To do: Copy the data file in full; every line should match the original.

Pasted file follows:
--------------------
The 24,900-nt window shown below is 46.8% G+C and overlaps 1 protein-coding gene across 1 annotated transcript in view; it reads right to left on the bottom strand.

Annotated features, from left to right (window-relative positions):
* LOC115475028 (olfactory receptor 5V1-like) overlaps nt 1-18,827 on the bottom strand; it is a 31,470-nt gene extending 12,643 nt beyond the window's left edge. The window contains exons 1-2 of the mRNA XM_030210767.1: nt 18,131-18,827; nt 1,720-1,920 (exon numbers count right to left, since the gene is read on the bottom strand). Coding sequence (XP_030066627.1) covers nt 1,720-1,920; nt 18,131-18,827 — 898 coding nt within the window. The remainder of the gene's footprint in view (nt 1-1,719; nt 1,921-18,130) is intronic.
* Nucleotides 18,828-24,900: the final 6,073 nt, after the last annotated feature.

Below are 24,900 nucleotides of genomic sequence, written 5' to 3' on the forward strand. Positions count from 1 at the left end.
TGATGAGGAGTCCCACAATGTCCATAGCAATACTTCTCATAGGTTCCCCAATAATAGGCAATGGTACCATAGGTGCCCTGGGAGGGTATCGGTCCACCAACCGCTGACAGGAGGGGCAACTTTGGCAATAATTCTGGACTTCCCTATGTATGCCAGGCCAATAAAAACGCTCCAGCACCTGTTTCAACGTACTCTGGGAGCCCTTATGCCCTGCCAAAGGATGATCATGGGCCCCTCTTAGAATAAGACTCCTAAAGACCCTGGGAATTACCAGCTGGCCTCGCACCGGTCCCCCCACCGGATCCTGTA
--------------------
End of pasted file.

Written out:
The 24,900-nt window shown below is 46.8% G+C and overlaps 1 protein-coding gene across 1 annotated transcript in view; it reads right to left on the bottom strand.

Annotated features, from left to right (window-relative positions):
* LOC115475028 (olfactory receptor 5V1-like) overlaps nt 1-18,827 on the bottom strand; it is a 31,470-nt gene extending 12,643 nt beyond the window's left edge. The window contains exons 1-2 of the mRNA XM_030210767.1: nt 18,131-18,827; nt 1,720-1,920 (exon numbers count right to left, since the gene is read on the bottom strand). Coding sequence (XP_030066627.1) covers nt 1,720-1,920; nt 18,131-18,827 — 898 coding nt within the window. The remainder of the gene's footprint in view (nt 1-1,719; nt 1,921-18,130) is intronic.
* Nucleotides 18,828-24,900: the final 6,073 nt, after the last annotated feature.

Below are 24,900 nucleotides of genomic sequence, written 5' to 3' on the forward strand. Positions count from 1 at the left end.
TGATGAGGAGTCCCACAATGTCCATAGCAATACTTCTCATAGGTTCCCCAATAATAGGCAATGGTACCATAGGTGCCCTGGGAGGGTATCGGTCCACCAACCGCTGACAGGAGGGGCAACTTTGGCAATAATTCTGGACTTCCCTATGTATGCCAGGCCAATAAAAACGCTCCAGCACCTGTTTCAACGTACTCTGGGAGCCCTTATGCCCTGCCAAAGGATGATCATGGGCCCCTCTTAGAATAAGACTCCTAAAGACCCTGGGAATTACCAGCTGGCCTCGCACCGGTCCCCCCACCGGATCCTGTA